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Relayed from the I hilharmonie Hall Relayed to Daventry Experimental
Vocalist, ASTRA DESMOND (Contralto)
G )ETHE, getting into correspondence with a pessimistic young man named Plessing, took an interest in him, visited h.m daring a trip to the Hartz Mountains, and afterwards, reflectiag on his talks with the young man, wrote a poem about his journey and its interesting results. Of this poem, Brahms set several stauzas for Contralto Solo, Men's Choir and Orchestra. In the first two. poet and composer consider the sad estate of him who goes apart from men, comfortless, unloved and unloving. Lonely, he becomes self-seeking, doing nothing to help the world onward.
Then, in the last portion of the poem, comes consolation, and here Brahms finely reflects and reinforces the cheering thoughts : ' But if from Thy Psalter, 0 Father of Love, one note may come to his ear, refresh his soul. Open his clouded eyes to see the thousand fountains that are near him in the desert ! '
IF this famous work were given an English nickname, it might be called ' The Cambridge
It was composed half a century since— in 1876. Stanford, Professor of Music at Cambridge, arranged a performance of the work, which Brahms was warmly invited to come and conduct, but all efforts at persuasion failed.
When Brahms wrote this First Symphony he was already well over forty. The other three great Symphonies which stand to his credit followed in quick succession.
The Symphony in C Minor follows the usual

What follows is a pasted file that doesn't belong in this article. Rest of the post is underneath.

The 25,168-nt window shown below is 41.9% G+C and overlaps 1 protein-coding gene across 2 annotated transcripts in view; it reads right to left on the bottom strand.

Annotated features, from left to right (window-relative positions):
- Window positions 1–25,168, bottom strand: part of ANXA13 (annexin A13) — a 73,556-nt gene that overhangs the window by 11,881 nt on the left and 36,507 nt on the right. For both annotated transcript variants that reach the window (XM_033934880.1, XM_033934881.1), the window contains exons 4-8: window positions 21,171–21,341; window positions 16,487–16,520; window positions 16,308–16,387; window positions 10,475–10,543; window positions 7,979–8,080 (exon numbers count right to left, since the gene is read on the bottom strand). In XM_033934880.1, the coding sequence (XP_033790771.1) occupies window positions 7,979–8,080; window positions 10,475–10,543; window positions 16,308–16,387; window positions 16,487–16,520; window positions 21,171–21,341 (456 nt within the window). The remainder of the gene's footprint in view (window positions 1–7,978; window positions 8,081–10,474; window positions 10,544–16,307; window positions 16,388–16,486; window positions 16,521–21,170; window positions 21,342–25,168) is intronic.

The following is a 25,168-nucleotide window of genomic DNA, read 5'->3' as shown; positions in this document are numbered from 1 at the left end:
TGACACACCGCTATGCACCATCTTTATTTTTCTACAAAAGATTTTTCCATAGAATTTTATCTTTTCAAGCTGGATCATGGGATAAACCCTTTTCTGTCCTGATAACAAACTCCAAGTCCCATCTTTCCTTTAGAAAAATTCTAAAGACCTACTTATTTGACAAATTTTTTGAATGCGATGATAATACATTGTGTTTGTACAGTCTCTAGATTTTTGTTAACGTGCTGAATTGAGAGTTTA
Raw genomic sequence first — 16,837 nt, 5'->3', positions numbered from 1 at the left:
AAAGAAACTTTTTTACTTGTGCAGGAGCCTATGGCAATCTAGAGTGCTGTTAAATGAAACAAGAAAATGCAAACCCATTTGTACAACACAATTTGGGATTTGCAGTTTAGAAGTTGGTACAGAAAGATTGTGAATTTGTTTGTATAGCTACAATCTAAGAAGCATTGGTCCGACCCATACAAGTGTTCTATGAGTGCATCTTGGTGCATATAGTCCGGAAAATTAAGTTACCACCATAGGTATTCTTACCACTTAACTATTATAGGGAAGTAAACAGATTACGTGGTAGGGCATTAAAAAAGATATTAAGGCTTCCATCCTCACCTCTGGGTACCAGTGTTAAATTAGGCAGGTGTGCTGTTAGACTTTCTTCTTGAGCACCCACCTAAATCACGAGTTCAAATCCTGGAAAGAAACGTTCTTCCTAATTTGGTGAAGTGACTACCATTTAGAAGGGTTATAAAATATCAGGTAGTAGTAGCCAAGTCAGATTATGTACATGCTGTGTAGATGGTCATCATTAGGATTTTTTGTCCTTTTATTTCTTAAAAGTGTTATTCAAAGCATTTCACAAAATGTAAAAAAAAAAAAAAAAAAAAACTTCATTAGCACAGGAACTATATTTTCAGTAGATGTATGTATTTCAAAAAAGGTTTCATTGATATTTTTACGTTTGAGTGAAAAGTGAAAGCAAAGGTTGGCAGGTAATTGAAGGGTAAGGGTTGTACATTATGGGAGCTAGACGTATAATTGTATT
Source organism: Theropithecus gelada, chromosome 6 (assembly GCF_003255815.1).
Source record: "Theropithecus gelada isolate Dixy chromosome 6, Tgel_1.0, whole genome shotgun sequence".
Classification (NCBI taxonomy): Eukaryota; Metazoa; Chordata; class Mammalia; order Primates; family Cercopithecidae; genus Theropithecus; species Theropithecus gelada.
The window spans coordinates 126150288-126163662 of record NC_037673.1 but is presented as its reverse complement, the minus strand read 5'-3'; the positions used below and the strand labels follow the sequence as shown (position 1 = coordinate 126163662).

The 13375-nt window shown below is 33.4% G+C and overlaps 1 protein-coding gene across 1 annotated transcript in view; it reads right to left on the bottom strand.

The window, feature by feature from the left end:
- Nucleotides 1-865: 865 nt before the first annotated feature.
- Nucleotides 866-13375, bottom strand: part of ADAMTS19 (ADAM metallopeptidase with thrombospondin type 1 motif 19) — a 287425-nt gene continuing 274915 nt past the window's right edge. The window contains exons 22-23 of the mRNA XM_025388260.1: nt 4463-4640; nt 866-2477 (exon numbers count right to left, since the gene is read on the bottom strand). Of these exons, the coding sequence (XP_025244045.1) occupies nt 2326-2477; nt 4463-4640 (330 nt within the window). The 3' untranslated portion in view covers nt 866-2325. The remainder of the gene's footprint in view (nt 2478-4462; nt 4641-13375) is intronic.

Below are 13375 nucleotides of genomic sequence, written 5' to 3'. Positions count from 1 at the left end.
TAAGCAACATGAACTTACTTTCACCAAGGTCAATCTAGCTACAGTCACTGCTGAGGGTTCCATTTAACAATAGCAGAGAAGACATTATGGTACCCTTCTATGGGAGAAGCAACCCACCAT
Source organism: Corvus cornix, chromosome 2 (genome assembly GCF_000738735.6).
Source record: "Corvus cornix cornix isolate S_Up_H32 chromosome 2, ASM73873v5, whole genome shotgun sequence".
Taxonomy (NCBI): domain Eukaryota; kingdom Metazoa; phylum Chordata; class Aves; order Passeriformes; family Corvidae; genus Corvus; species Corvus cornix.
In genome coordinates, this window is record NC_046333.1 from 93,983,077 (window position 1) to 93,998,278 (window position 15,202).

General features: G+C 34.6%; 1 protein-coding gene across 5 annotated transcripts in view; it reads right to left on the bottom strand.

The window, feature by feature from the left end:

' classical ' forms, and is in four Movements. The First is very weighty and unusually serious even for Brahms. The vein of seriousness affects also the Second Movement, a gently-flowing piece, partly song-like, partly rhapsodie. Then comes a more light-spirited Movement, of a more seizable rhythm, but one that is far from intro- i ducing the spirit of gaiety that we often find in one of the centre pieces of a Symphony.
The Last Movement, like the First, begins with a slow Introduction (with an unintentional quotation of a theme resembling that of the 'Cambridge Chimes,' which Braluns had never heard). Then after a change from the prevailing minor to a major key, and a short pause, the urgent Finale starts on its long, exulting course.


Contralto: Astra Desmond


From the Liverpool Studio


AN Orchestral ' Serenade ' in Mozart's day was a collection of light pieces, such as might be played at intervals in an evening's entertainment. This favourite Serenade consists of four
- delightful little pieces—a kind of miniature
Symphony, but light as air and fragrant as the summer evenings for which such music was written.
The FIRST of its four pieces is a lively, dainty one, the SECOND is a thoughtful Romance, the THIRD is a rhythmical Minuet and Trio, and the FINALE is a wing-footed Rondo.

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